Gifting Valuable Kitchen Hand-Me-Downs…

While this may be more targeted towards grandparents or great grandparents, many of you out there might be missing out on the joy of gifting these very valuable hand-me-downs from your own kitchen.

If you have “retired” from regularly cooking in the kitchen, whipping up pies, cakes, biscuits from scratch, and other recipes from days gone by, there is great joy in selecting a few cherished treasures from the pantry or cabinets which can be extraordinarily special if they can be gifted now along with stories that come with them.

Whether it’s a hand-me-down cast iron skillet which might be too heavy to wield these days, or a lovingly worn rolling pin which has a history of secrets, or perhaps a unique kitchen tool which is used on rare occasions, the benefit of gifting those things along with special memories written out for the next generation is a wonderful idea to implement now vs missing that chance and having nobody know about them when the future may just mean they are in an estate sale.

Below is an excerpt from Garden & Gun magazine (HERE) which gives a few good ideas – and perhaps this list will trigger your own thoughts of what you may have in your kitchen which could be a meaningful gift for someone in your family this year for their birthday or other celebration!

10. Small serrated knife

Technically only one newsletter reader, Ellie H., nominated this tool, and for one specific purpose—“to slice fresh homegrown tomatoes!” We agree so wholeheartedly that we awarded it a spot on the list.

9. Deviled egg plate

This isn’t an item you use every day, but if you’ve ever tried schlepping slippery eggs on a non-indented plate, you understand. “Bonus points if it is hobnail or carnival glass,” says reader Leigh B. (Check out these pretty vintage deviled egg platters.)

8. Corn scraper

Rule of thumb: If Nathalie Dupree, the fifteen-time cookbook author and esteemed queen of Southern cooking, says you need a corn scraper (to “get the juice out” when making creamed corn), you need a corn scraper. Tool of thumb: Corn holders are also a good investment.

8. Pastry cutter

It’s not the sexiest tool in the drawer, but a pastry cutter is pretty much the only game in town for slicing cold butter into flour, thereby creating the flaky pastry layers that do quicken the pulse. “I swear by my mother’s hand-me-down for biscuits, pie crusts, and cornbread,” reader Van H. says.

7. Citrus juicer

According to the above-referenced YouGov poll, adults under forty-five are more likely to own a manual citrus juicer than older adults are. Extrapolating from our newsletter feedback, Southerners are also on team lemon squeezer. What’s the common denominator between the two cohorts? We don’t know, but we’re going to fix ourselves a drink.

6. Dutch oven

Every Southerner needs a sturdy pot for cooking chili, chicken bog, jambalaya, and other canonical dishes, and several of our readers—and G&G editor in chief Dave DiBenedetto—count one in their cast-iron collection. But Virginia chef Wade Truong named his Le Creuset pot his favorite piece of cooking equipment: “There’s nothing I can’t cook in there.”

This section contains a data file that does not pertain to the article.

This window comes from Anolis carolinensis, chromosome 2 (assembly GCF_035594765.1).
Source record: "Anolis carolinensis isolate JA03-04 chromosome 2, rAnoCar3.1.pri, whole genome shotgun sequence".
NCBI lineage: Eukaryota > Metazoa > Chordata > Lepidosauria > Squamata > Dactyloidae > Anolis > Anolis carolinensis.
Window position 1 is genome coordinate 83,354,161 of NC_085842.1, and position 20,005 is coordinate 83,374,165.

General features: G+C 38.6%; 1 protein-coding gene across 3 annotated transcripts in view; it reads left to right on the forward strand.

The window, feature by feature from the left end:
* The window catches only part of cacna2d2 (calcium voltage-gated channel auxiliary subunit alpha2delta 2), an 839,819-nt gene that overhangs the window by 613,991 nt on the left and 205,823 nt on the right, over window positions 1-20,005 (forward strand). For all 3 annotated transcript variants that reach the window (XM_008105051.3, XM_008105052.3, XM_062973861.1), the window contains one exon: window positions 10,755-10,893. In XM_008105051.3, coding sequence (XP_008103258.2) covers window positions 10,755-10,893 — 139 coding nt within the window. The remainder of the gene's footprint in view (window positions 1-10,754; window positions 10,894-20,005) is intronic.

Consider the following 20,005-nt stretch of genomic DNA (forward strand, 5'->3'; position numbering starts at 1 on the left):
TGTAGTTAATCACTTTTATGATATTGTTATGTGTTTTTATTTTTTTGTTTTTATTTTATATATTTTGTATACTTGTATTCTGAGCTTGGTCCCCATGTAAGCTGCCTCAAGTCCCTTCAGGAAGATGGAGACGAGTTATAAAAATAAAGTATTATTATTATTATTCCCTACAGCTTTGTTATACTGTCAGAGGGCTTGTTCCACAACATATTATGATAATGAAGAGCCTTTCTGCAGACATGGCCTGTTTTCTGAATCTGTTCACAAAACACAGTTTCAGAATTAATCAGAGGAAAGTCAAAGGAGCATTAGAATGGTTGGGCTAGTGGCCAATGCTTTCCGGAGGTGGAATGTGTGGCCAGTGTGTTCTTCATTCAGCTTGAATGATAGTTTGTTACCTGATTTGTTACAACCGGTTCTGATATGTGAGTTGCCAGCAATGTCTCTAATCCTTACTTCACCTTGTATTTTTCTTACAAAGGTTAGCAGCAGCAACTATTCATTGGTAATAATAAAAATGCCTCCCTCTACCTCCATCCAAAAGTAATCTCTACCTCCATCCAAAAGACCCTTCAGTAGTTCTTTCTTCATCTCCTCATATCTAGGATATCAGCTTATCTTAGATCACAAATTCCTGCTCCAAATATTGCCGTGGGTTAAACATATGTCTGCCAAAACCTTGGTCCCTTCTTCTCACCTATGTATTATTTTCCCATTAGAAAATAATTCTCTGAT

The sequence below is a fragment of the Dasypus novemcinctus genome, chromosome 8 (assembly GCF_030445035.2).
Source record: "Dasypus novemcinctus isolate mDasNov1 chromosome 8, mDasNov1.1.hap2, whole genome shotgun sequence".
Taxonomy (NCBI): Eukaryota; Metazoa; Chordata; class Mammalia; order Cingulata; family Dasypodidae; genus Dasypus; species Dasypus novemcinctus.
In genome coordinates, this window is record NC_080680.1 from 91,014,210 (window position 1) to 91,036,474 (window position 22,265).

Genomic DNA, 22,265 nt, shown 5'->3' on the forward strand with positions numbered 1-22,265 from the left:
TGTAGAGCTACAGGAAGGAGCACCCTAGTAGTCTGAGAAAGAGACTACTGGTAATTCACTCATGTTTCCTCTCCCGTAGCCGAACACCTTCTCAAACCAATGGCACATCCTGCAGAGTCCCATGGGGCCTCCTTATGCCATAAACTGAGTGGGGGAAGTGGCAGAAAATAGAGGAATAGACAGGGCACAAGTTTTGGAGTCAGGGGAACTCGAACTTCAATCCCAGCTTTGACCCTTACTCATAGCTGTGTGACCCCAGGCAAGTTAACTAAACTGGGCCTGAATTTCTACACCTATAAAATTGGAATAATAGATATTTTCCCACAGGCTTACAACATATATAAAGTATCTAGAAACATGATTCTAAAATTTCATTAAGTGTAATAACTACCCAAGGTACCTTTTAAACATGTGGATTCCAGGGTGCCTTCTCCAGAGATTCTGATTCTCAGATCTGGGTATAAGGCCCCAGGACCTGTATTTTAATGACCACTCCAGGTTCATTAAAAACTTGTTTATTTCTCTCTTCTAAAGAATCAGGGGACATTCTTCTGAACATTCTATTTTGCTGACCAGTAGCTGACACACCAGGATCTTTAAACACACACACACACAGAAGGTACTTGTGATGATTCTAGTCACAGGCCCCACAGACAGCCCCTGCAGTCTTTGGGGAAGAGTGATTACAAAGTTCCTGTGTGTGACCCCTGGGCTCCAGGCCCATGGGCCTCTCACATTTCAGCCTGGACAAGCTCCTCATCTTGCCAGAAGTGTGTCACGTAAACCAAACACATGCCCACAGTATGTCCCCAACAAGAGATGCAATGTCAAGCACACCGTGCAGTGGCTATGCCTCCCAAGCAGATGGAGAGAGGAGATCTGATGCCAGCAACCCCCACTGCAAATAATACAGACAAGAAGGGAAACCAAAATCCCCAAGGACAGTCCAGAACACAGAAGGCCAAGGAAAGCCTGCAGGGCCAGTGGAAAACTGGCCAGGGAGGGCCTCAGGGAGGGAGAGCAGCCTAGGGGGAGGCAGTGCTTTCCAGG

5. Rolling pin 

The YouGov poll singled out the rolling pin as the item most likely to gather dust in America’s kitchen drawers. Really? Considering these poll results arrived smack dab between pie season and cookie season, maybe that dust is actually flour? Or maybe it’s a Southern thing, as our readers tend to share the opinion of Henrietta S., who says, “There is nothing quite as nice as a well-worn, often-used, handed-down generational rolling pin.”

4. Oyster knife

Fall and winter are oyster roast season, and as G&G art director Julia Knetzer pointed out in a list of staff picks for the kitchen, it’s customary to bring your own shucking knife to the party. Even if you don’t live on the coast, it might be wise to acquire one so—as reader Douglas U. notes—“you don’t waste a bucket of fresh bivalves someone gifts you.”

3. Grease jar

Saving and reusing bacon grease is practically Southern gospel, but don’t go out and buy a container for the purpose. An old pickle jar or soup can is a serviceable vessel for what reader John C. calls “bacony goodness.”

2. Biscuit cutter

Technically you can make biscuits without one—using the rim of a glass, for instance—but it’s a whole lot easier with this inexpensive tool, which lends uniformity, rise, and maybe some beautiful memories. Says reader Ann W.: “I have my beloved grandmother’s. My grandfather built me a stool so I could stand next to her at the dry sink and cut the biscuits out.”

1. Cast-iron skillet

Far and away the most common item cited by our newsletter readers and Southern chefs is the cast-iron skillet—ideally one that’s seen its share of seasoning oil. Chef Kardea Brown cherishes one she received as a graduation gift. Chef Adrienne Cheatham found hers on the street in Harlem. (“I took it home, scrubbed it out, and reseasoned it, and it’s been my baby ever since.”) Many readers spoke of skillets older than they were, including Jere B., who testifies, “We were given my maternal grandmother’s twelve-inch cast-iron frying pan. I would guess it’s closing in on ninety years old. We talk about her every time we use it. If only it could talk back.”